Possibly the biggest factor affecting your electric bill is the weather. It not only directly influences how much you use to heat or cool your home but also affects the demand, supply, and ultimately the price of energy on the wholesale markets. In our What’s the Weather? series, we’ll track weather forecasts and events to see how they impact your energy bills and how that information can help you save.
Summertime Weather Update
As most people in Texas and the east coast have noticed, summer has been one big sweat-fest. Heat got so bad in the southwest that airplanes could not get enough lift to take off. While that’s been great for weekends at the beach or lounging in the pool, a few folks are getting concerned about the heat and wondering when it’s all going to end. After all, extended periods of heat can be dangerous to the elderly, the homeless, pets, and young children. Plus, there’s the potential for problems on the electrical supply grid from everyone running their air conditioning, and of course, the added expense on the monthly electricity bill.
So, how long will this hot weather last?
According to NOAA, temperatures will probably be above average (about 4 °F) throughout July, August, and into September. Through July, above normal temperatures will likely persist in the west (especially in Montana) as well as Texas and the Gulf coast and all the way up the Atlantic seaboard. For the rest of the summer through to September, above normal temperatures are expected to continue through out the country with higher likelihood occurring in the southwest, northeast, southeast, and Alaska. Meanwhile, above-median precipitation is expected for the northern plains and the Louisiana and Texas Gulf coast with much of southern and east Texas having the best chance for above normal rainfall.
Now if all that sounds awful for your cooling bill, the good news for your heating bill is that the chance for above normal temperatures extends into December —which might see the effects of a weak emerging El Niño.
Currently, however, there’s no sign of an El Niño about to appear in the Pacific. While there’s plenty of warm water in the Pacific ENSO zone, it hasn’t been there long enough to start affecting the atmosphere. Stay tuned.
This brings us to the Atlantic Hurricanes season.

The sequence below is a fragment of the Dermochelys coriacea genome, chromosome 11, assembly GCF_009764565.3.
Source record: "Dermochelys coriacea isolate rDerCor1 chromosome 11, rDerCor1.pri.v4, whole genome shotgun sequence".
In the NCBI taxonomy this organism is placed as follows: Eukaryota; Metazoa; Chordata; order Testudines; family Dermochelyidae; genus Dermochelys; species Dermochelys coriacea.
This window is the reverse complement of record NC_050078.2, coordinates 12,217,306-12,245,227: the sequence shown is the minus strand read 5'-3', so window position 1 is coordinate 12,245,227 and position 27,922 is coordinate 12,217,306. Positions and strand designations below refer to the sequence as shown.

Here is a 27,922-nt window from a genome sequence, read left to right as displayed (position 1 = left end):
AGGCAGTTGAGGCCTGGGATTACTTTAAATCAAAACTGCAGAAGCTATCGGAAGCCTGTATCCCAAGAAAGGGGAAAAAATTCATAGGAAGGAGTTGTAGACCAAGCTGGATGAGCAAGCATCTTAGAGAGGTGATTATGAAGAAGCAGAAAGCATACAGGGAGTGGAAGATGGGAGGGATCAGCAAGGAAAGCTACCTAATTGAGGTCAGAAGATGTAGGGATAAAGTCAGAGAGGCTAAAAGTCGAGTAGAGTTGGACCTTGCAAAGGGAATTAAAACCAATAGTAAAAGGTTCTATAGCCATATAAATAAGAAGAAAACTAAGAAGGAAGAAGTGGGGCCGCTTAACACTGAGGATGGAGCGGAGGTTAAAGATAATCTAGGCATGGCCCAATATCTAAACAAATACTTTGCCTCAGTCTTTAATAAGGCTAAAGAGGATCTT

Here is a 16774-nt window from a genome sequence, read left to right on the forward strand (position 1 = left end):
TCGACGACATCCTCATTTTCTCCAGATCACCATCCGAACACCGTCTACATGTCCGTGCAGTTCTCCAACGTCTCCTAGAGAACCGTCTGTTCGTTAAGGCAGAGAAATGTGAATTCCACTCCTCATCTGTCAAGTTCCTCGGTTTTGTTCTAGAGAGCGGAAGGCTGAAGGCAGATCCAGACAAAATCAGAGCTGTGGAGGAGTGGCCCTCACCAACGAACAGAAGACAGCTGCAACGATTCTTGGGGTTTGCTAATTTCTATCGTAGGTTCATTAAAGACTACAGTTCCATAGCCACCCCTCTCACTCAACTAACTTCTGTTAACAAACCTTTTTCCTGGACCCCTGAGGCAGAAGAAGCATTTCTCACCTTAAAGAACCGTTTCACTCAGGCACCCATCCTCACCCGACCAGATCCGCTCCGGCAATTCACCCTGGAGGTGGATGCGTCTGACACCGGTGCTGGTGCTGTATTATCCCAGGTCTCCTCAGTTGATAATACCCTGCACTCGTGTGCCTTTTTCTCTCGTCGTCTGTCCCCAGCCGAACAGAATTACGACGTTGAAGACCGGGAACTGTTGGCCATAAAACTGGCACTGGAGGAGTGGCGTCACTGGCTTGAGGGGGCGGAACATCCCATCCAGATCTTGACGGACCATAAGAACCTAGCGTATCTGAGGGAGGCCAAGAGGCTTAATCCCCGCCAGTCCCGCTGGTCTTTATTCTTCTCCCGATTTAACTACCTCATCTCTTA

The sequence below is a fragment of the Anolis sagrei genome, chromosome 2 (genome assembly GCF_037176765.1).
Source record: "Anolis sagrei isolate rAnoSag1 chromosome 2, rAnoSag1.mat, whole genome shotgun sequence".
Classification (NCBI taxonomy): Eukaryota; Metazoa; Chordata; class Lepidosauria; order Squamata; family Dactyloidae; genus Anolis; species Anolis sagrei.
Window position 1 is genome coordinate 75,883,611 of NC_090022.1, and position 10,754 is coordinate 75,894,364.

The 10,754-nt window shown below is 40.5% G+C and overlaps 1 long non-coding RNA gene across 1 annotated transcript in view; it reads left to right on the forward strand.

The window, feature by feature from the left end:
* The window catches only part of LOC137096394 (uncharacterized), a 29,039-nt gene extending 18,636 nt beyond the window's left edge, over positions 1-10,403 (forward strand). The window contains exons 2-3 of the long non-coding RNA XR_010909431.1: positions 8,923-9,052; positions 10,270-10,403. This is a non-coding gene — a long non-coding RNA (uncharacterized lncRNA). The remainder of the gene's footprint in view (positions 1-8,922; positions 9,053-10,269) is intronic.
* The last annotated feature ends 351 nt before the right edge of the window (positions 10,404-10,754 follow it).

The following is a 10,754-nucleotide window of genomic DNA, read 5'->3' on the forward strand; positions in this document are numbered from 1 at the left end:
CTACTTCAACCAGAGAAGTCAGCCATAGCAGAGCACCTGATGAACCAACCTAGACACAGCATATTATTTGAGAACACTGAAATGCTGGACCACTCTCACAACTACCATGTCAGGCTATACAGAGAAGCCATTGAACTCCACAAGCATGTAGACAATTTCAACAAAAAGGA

Hurricane Season Update
Back in the beginning of June, three of four predictions called for an active hurricane season. However, with the lower probability that an El Niño will emerge this summer and sea surface temperatures in the main development region of the Atlantic are above 80°F, both CSU and TSR have increased the odds for tropical storms and hurricanes this summer.
While there have only been three storms so far, hurricane season peaks in August. So stay alert.
What Does This Mean for My Electric Bill?
Apart from running your A/C more often, LOTS of people running their air conditioners increases electrical demand and so more fuel for generators. While natural gas is currently being injected into storage, much is also being used for “power burn” or generation. Going into the injection season, EIA observed that supplies of natural gas have been higher than average to the point that “For seven out of the last eight weeks, the weekly net injection has been smaller than the five-year average. This is likely a reflection of increased storage levels above historical norms…” In regions where temperatures have trended higher, gas has practically passed straight through storage into generating electricity. On the whole, contract prices were moving upwards —until Qatar announced it was going to double production from it’s giant North Field. How much this will effect domestic US natural gas prices is not yet fully known but prices might begin to falling.
The upshot is that while you might use a lot of air conditioning this summer, prices for electricity and natural gas might not rise as much as previously predicted —unless there’s a hurricane in the Gulf of Mexico.
But no matter where you are, it’s important to stay safe during hurricane season because these storm systems travel for hundred of miles inland, bringing high winds, tornados, and flood-causing rain. Make sure you and your family are prepared and have a plan. Be sure to check out NOAA’s National Hurricane Preparedness Week suggestions as well as these other helpful storm resources: